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Covington resident: We see 'the gentrification slipping in' with demolition of historic buildings

Posted: 11:12 PM, Sep 18, 2018
Updated: 2018-09-19 10:55:27Z
Buildings are coming down, the rent may go up
Buildings are coming down, the rent may go up
Buildings are coming down, the rent may go up
Buildings are coming down, the rent may go up
Buildings are coming down, the rent may go up

COVINGTON, Ky. -- Historic buildings in the heart of Mainstrasse are set to come down to make way for new townhomes.

The buildings on Pershing Avenue are set to be demolished in the next few weeks to make way for new housing, and some residents are already talking about the economic impact the new buildings will have on the area.

John Stevie, managing director of Sparen Realty LLC, said the demolition of the buildings are justified due to "economic hardship." 

"It's really in bad shape," Stevie said. "The roof is collapsing. The bricks even disintegrate. You can pull them apart with your fingernails."

Stevie said he would have liked to keep the historic building, but it's not feasible from an economic standpoint.

"It would cost more for us to renovate this building than whatever we could recover from it economically, either by selling it or renting it," Stevie said.

In its place, Sparen Realty LLC plans on building three brownstone townhomes with full basements and elevators.

Some residents say they've seen something similar play out before.

"The last few years we've had a lot of great development," Covington resident M. Spears said. "We've had the addition of dozens, if not hundreds of new, luxury apartments. But, we definitely see the gentrification slipping in."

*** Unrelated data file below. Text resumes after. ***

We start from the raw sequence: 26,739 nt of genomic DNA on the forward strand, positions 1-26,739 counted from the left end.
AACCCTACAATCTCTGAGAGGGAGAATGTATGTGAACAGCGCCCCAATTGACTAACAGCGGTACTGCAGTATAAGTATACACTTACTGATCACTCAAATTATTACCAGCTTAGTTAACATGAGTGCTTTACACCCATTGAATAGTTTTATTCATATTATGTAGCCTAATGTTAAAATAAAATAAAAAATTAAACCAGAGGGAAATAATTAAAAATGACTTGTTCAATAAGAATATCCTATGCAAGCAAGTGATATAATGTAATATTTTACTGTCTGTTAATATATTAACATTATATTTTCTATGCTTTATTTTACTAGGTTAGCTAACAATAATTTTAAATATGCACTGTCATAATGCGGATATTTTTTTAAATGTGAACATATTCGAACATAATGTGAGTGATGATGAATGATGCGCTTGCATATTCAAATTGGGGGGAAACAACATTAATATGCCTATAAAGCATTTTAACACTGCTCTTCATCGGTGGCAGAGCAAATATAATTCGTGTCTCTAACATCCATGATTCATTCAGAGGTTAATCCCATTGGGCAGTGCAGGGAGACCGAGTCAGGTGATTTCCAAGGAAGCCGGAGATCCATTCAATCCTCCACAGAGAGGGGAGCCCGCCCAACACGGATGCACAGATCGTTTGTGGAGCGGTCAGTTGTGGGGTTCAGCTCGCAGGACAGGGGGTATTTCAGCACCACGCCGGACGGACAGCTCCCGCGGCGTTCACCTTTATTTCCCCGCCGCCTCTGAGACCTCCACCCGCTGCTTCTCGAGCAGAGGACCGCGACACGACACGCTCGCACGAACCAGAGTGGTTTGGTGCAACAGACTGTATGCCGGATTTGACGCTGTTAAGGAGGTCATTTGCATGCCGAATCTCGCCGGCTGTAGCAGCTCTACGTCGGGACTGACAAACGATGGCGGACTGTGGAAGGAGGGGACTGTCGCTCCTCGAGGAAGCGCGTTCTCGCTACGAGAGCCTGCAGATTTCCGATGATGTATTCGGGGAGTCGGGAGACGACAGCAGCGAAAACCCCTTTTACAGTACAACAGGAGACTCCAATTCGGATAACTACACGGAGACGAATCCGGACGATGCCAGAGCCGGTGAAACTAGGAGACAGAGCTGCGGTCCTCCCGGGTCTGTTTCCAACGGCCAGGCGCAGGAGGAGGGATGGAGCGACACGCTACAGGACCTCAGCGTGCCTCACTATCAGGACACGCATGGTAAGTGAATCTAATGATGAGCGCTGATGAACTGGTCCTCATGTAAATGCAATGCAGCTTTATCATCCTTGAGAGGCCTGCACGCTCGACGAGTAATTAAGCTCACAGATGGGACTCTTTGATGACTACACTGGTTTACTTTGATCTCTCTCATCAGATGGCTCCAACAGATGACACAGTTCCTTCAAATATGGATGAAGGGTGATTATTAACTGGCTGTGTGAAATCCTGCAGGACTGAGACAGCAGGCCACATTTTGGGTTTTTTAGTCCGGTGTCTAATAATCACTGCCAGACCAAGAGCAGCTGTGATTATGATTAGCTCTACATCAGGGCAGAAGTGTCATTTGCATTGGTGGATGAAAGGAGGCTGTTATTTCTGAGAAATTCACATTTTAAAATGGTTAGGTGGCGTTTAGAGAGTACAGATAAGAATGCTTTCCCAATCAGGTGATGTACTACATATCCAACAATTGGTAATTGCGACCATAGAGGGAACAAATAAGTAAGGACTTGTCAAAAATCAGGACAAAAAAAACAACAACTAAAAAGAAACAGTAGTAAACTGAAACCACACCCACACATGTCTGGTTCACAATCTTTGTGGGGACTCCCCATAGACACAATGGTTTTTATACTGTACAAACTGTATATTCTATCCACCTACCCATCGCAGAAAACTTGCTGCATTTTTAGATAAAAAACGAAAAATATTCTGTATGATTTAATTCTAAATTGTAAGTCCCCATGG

Spears said historical buildings in Covington have been knocked down in the past, and the rent to live in the new developments is too high for some families.

But other people in the area see this as part of a growing economy.

Mainstrasse Village Association member Maria Daniels said new housing allows for higher paying jobs to come to the area.

"Where prices may rise some, they're also making more money," Daniels said. "The more businesses that come to the area, the more money that they're making too."

But Spears feels differently.

"Every time we get a historical building that gets knocked down or affordable housing that gets renovated, they come back with $1,000 a month apartments or luxury condos," Spears said. "We just see more working class families forced out of the neighborhood ... it'll happen to me. It'll happen to everyone."